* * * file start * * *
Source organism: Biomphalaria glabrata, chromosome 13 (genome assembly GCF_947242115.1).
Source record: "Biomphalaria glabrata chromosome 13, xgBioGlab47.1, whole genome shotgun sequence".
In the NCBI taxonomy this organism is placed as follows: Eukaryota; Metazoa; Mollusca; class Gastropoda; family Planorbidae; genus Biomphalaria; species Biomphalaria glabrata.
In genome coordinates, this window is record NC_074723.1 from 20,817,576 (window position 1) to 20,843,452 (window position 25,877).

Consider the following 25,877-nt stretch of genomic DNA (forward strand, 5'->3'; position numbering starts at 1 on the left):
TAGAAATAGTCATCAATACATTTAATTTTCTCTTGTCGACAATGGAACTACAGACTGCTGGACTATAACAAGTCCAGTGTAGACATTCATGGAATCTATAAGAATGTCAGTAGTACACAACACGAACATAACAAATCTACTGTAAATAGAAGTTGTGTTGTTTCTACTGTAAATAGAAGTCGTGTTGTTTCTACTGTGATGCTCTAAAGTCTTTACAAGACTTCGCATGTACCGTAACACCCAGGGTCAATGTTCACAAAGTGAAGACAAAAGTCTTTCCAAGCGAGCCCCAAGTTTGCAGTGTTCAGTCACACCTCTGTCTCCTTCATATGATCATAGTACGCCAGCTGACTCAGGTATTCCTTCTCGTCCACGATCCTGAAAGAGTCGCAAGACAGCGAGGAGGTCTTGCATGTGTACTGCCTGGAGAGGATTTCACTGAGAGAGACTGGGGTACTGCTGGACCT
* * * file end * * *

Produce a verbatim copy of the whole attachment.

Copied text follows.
Source organism: Biomphalaria glabrata, chromosome 13 (genome assembly GCF_947242115.1).
Source record: "Biomphalaria glabrata chromosome 13, xgBioGlab47.1, whole genome shotgun sequence".
In the NCBI taxonomy this organism is placed as follows: Eukaryota; Metazoa; Mollusca; class Gastropoda; family Planorbidae; genus Biomphalaria; species Biomphalaria glabrata.
In genome coordinates, this window is record NC_074723.1 from 20,817,576 (window position 1) to 20,843,452 (window position 25,877).

Consider the following 25,877-nt stretch of genomic DNA (forward strand, 5'->3'; position numbering starts at 1 on the left):
TAGAAATAGTCATCAATACATTTAATTTTCTCTTGTCGACAATGGAACTACAGACTGCTGGACTATAACAAGTCCAGTGTAGACATTCATGGAATCTATAAGAATGTCAGTAGTACACAACACGAACATAACAAATCTACTGTAAATAGAAGTTGTGTTGTTTCTACTGTAAATAGAAGTCGTGTTGTTTCTACTGTGATGCTCTAAAGTCTTTACAAGACTTCGCATGTACCGTAACACCCAGGGTCAATGTTCACAAAGTGAAGACAAAAGTCTTTCCAAGCGAGCCCCAAGTTTGCAGTGTTCAGTCACACCTCTGTCTCCTTCATATGATCATAGTACGCCAGCTGACTCAGGTATTCCTTCTCGTCCACGATCCTGAAAGAGTCGCAAGACAGCGAGGAGGTCTTGCATGTGTACTGCCTGGAGAGGATTTCACTGAGAGAGACTGGGGTACTGCTGGACCT